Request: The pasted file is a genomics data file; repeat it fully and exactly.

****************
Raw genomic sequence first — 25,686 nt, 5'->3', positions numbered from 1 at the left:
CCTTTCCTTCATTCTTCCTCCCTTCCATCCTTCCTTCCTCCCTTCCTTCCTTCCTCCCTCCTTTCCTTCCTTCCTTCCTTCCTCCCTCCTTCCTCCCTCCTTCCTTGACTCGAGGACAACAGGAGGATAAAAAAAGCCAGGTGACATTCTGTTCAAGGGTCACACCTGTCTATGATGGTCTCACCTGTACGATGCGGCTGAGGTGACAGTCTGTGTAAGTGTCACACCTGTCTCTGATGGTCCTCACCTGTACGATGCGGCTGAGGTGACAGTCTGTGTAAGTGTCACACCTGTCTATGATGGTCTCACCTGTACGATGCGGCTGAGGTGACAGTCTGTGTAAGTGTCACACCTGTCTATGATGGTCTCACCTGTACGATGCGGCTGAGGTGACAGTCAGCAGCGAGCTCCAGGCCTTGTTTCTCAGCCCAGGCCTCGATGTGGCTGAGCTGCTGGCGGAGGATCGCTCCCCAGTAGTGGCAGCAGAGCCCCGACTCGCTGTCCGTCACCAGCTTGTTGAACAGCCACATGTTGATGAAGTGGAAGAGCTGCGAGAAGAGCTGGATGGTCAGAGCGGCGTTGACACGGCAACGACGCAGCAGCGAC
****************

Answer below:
Raw genomic sequence first — 25,686 nt, 5'->3', positions numbered from 1 at the left:
CCTTTCCTTCATTCTTCCTCCCTTCCATCCTTCCTTCCTCCCTTCCTTCCTTCCTCCCTCCTTTCCTTCCTTCCTTCCTTCCTCCCTCCTTCCTCCCTCCTTCCTTGACTCGAGGACAACAGGAGGATAAAAAAAGCCAGGTGACATTCTGTTCAAGGGTCACACCTGTCTATGATGGTCTCACCTGTACGATGCGGCTGAGGTGACAGTCTGTGTAAGTGTCACACCTGTCTCTGATGGTCCTCACCTGTACGATGCGGCTGAGGTGACAGTCTGTGTAAGTGTCACACCTGTCTATGATGGTCTCACCTGTACGATGCGGCTGAGGTGACAGTCTGTGTAAGTGTCACACCTGTCTATGATGGTCTCACCTGTACGATGCGGCTGAGGTGACAGTCAGCAGCGAGCTCCAGGCCTTGTTTCTCAGCCCAGGCCTCGATGTGGCTGAGCTGCTGGCGGAGGATCGCTCCCCAGTAGTGGCAGCAGAGCCCCGACTCGCTGTCCGTCACCAGCTTGTTGAACAGCCACATGTTGATGAAGTGGAAGAGCTGCGAGAAGAGCTGGATGGTCAGAGCGGCGTTGACACGGCAACGACGCAGCAGCGAC